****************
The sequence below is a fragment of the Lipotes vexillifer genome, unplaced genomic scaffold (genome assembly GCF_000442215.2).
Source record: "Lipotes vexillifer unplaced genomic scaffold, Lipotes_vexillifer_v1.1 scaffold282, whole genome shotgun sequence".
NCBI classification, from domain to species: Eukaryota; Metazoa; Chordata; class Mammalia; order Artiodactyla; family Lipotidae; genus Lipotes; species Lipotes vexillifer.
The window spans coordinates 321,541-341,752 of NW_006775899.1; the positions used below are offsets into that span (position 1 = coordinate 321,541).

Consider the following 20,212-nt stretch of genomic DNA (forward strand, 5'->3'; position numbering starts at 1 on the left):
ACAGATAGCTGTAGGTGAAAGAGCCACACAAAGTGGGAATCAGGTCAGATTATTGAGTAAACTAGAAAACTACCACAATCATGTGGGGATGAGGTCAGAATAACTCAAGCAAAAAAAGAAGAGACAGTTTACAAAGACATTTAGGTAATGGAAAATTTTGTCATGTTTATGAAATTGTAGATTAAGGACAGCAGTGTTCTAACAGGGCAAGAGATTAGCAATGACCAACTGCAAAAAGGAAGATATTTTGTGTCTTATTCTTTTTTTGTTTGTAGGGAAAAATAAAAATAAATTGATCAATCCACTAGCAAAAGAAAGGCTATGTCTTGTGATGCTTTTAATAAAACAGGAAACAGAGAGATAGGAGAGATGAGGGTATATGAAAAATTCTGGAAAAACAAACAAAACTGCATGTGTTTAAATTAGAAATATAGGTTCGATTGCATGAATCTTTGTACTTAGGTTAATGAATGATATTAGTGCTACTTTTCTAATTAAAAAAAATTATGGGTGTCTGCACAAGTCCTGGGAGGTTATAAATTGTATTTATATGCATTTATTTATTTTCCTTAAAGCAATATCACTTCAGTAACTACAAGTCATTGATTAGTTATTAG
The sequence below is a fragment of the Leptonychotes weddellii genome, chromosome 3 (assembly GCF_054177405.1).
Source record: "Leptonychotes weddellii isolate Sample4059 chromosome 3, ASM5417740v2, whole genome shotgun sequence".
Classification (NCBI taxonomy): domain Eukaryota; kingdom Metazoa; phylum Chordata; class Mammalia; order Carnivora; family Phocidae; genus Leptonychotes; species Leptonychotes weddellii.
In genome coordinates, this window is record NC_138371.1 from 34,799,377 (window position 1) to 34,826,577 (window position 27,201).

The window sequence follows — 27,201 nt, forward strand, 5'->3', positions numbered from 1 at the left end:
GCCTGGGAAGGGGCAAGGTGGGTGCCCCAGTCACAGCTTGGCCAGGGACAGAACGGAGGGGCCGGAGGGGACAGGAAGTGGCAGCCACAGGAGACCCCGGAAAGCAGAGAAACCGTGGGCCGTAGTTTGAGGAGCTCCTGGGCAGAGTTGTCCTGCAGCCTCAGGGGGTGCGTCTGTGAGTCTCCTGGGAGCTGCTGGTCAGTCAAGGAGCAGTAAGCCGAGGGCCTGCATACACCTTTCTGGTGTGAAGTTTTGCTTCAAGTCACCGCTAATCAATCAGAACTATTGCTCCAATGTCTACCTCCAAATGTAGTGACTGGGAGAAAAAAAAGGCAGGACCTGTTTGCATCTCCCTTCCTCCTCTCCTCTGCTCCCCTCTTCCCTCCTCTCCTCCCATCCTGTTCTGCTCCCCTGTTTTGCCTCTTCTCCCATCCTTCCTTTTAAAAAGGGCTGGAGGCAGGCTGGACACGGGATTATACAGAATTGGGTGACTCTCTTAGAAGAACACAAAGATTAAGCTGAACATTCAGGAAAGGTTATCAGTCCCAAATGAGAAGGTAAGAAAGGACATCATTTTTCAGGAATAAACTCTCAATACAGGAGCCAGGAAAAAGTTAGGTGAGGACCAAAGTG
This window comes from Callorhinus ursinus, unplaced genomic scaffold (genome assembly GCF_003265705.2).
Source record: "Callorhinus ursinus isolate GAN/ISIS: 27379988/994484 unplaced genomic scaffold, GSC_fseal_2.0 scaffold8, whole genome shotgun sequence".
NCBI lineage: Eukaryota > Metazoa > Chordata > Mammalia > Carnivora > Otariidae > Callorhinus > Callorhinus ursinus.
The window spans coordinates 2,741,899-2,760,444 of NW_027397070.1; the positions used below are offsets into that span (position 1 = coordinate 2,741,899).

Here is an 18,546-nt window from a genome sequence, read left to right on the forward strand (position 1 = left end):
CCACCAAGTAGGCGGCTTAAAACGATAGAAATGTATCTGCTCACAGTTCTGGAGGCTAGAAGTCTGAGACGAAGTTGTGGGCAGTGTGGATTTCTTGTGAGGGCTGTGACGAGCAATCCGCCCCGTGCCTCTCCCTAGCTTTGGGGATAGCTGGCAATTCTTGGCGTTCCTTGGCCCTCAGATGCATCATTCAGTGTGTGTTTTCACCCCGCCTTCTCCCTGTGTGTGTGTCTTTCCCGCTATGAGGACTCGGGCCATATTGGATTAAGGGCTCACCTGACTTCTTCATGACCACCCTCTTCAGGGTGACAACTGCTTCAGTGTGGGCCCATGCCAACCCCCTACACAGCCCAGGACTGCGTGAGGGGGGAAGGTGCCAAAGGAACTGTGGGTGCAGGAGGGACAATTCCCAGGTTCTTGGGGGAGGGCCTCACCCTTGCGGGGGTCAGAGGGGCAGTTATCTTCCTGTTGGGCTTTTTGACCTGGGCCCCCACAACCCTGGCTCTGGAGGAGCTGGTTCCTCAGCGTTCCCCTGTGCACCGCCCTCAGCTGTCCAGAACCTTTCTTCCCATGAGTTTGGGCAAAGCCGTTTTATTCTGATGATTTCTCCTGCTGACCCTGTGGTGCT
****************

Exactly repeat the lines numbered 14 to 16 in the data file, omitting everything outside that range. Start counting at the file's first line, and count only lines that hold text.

Source record: "Callorhinus ursinus isolate GAN/ISIS: 27379988/994484 unplaced genomic scaffold, GSC_fseal_2.0 scaffold8, whole genome shotgun sequence".
NCBI lineage: Eukaryota > Metazoa > Chordata > Mammalia > Carnivora > Otariidae > Callorhinus > Callorhinus ursinus.
The window spans coordinates 2,741,899-2,760,444 of NW_027397070.1; the positions used below are offsets into that span (position 1 = coordinate 2,741,899).